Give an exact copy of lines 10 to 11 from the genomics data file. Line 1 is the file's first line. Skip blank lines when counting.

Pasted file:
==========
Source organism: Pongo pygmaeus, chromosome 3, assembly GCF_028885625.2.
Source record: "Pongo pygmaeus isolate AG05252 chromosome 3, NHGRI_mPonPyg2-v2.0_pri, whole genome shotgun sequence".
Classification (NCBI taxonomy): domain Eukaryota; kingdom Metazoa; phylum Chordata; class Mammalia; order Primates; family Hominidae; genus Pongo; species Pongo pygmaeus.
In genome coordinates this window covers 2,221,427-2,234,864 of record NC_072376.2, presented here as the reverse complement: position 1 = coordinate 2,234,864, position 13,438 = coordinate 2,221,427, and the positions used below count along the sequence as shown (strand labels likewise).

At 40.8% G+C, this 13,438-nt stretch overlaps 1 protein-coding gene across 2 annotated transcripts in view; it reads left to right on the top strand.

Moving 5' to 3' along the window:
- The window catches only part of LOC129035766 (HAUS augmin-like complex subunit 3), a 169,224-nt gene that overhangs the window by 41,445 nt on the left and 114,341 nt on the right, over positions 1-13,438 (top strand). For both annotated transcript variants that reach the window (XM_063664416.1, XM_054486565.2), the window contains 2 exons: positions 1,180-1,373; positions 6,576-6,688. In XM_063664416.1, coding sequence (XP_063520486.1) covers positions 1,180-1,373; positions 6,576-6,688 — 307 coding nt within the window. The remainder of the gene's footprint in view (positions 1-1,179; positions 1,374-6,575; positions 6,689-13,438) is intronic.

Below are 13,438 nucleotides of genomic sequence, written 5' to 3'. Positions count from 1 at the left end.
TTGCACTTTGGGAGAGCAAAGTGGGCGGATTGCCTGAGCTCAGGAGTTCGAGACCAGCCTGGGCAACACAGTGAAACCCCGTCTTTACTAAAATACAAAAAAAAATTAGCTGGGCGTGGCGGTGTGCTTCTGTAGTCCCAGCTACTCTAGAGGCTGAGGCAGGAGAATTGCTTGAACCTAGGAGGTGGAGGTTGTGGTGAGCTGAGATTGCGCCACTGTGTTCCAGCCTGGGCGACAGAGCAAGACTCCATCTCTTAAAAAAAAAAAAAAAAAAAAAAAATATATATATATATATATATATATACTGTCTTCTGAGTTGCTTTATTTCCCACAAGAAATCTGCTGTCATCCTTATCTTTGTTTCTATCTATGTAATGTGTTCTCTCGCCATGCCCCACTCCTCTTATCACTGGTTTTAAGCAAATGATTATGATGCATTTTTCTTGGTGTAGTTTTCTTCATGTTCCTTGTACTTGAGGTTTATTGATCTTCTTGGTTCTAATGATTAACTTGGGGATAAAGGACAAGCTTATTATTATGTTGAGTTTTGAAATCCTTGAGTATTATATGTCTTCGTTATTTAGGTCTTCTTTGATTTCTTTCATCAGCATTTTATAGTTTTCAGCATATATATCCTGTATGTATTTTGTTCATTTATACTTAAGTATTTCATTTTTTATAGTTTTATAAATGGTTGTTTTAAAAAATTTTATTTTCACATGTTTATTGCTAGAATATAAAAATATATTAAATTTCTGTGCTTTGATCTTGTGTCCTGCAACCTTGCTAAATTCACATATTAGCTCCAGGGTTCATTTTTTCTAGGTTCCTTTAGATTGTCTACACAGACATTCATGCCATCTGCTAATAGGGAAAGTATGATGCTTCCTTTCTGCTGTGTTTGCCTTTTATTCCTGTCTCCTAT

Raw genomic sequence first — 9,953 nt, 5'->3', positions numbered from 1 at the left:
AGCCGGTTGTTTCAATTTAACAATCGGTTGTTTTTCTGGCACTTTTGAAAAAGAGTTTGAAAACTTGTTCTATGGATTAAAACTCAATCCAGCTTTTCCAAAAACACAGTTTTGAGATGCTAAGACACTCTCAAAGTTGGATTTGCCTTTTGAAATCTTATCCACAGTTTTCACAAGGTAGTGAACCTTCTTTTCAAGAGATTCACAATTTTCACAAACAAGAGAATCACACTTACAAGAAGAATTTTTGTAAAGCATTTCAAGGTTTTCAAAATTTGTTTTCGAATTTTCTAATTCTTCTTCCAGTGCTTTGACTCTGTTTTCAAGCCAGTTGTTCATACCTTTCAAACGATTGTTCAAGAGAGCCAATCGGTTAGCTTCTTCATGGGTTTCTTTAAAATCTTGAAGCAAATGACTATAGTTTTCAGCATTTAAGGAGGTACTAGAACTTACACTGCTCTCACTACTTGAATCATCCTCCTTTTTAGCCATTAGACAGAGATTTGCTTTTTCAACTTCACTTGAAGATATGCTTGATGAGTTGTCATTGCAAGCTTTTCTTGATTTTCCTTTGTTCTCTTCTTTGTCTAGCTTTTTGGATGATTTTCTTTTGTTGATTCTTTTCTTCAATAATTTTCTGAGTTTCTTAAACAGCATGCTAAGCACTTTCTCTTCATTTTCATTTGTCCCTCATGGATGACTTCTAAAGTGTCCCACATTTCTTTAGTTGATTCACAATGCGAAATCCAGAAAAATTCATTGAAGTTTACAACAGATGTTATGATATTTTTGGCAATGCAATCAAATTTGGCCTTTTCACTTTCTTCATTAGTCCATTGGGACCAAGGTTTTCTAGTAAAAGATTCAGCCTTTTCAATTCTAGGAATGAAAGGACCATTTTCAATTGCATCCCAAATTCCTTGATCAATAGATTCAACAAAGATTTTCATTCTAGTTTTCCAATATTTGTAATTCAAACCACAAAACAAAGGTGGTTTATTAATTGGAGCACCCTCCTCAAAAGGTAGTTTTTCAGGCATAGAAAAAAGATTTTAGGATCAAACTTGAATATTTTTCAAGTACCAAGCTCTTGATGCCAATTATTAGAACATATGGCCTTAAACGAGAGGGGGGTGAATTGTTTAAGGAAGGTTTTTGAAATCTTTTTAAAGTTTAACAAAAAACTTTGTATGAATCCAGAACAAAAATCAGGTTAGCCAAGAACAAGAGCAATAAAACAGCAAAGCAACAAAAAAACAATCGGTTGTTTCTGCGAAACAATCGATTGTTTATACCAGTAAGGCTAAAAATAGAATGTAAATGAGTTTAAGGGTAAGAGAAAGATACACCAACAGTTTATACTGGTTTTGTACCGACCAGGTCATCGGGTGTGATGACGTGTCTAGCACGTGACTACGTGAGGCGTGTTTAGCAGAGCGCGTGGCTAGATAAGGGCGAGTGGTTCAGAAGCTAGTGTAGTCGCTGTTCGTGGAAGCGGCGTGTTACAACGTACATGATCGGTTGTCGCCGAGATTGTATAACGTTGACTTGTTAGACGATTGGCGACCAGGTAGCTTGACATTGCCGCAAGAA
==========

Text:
Raw genomic sequence first — 9,953 nt, 5'->3', positions numbered from 1 at the left:
AGCCGGTTGTTTCAATTTAACAATCGGTTGTTTTTCTGGCACTTTTGAAAAAGAGTTTGAAAACTTGTTCTATGGATTAAAACTCAATCCAGCTTTTCCAAAAACACAGTTTTGAGATGCTAAGACACTCTCAAAGTTGGATTTGCCTTTTGAAATCTTATCCACAGTTTTCACAAGGTAGTGAACCTTCTTTTCAAGAGATTCACAATTTTCACAAACAAGAGAATCACACTTACAAGAAGAATTTTTGTAAAGCATTTCAAGGTTTTCAAAATTTGTTTTCGAATTTTCTAATTCTTCTTCCAGTGCTTTGACTCTGTTTTCAAGCCAGTTGTTCATACCTTTCAAACGATTGTTCAAGAGAGCCAATCGGTTAGCTTCTTCATGGGTTTCTTTAAAATCTTGAAGCAAATGACTATAGTTTTCAGCATTTAAGGAGGTACTAGAACTTACACTGCTCTCACTACTTGAATCATCCTCCTTTTTAGCCATTAGACAGAGATTTGCTTTTTCAACTTCACTTGAAGATATGCTTGATGAGTTGTCATTGCAAGCTTTTCTTGATTTTCCTTTGTTCTCTTCTTTGTCTAGCTTTTTGGATGATTTTCTTTTGTTGATTCTTTTCTTCAATAATTTTCTGAGTTTCTTAAACAGCATGCTAAGCACTTTCTCTTCATTTTCATTTGTCCCTCATGGATGACTTCTAAAGTGTCCCACATTTCTTTAGTTGATTCACAATGCGAAATCCAGAAAAATTCATTGAAGTTTACAACAGATGTTATGATATTTTTGGCAATGCAATCAAATTTGGCCTTTTCACTTTCTTCATTAGTCCATTGGGACCAAGGTTTTCTAGTAAAAGATTCAGCCTTTTCAATTCTAGGAATGAAAGGACCATTTTCAATTGCATCCCAAATTCCTTGATCAATAGATTCAACAAAGATTTTCATTCTAGTTTTCCAATATTTGTAATTCAAACCACAAAACAAAGGTGGTTTATTAATTGGAGCACCCTCCTCAAAAGGTAGTTTTTCAGGCATAGAAAAAAGATTTTAGGATCAAACTTGAATATTTTTCAAGTACCAAGCTCTTGATGCCAATTATTAGAACATATGGCCTTAAACGAGAGGGGGGTGAATTGTTTAAGGAAGGTTTTTGAAATCTTTTTAAAGTTTAACAAAAAACTTTGTATGAATCCAGAACAAAAATCAGGTTAGCCAAGAACAAGAGCAATAAAACAGCAAAGCAACAAAAAAACAATCGGTTGTTTCTGCGAAACAATCGATTGTTTATACCAGTAAGGCTAAAAATAGAATGTAAATGAGTTTAAGGGTAAGAGAAAGATACACCAACAGTTTATACTGGTTTTGTACCGACCAGGTCATCGGGTGTGATGACGTGTCTAGCACGTGACTACGTGAGGCGTGTTTAGCAGAGCGCGTGGCTAGATAAGGGCGAGTGGTTCAGAAGCTAGTGTAGTCGCTGTTCGTGGAAGCGGCGTGTTACAACGTACATGATCGGTTGTCGCCGAGATTGTATAACGTTGACTTGTTAGACGATTGGCGACCAGGTAGCTTGACATTGCCGCAAGAA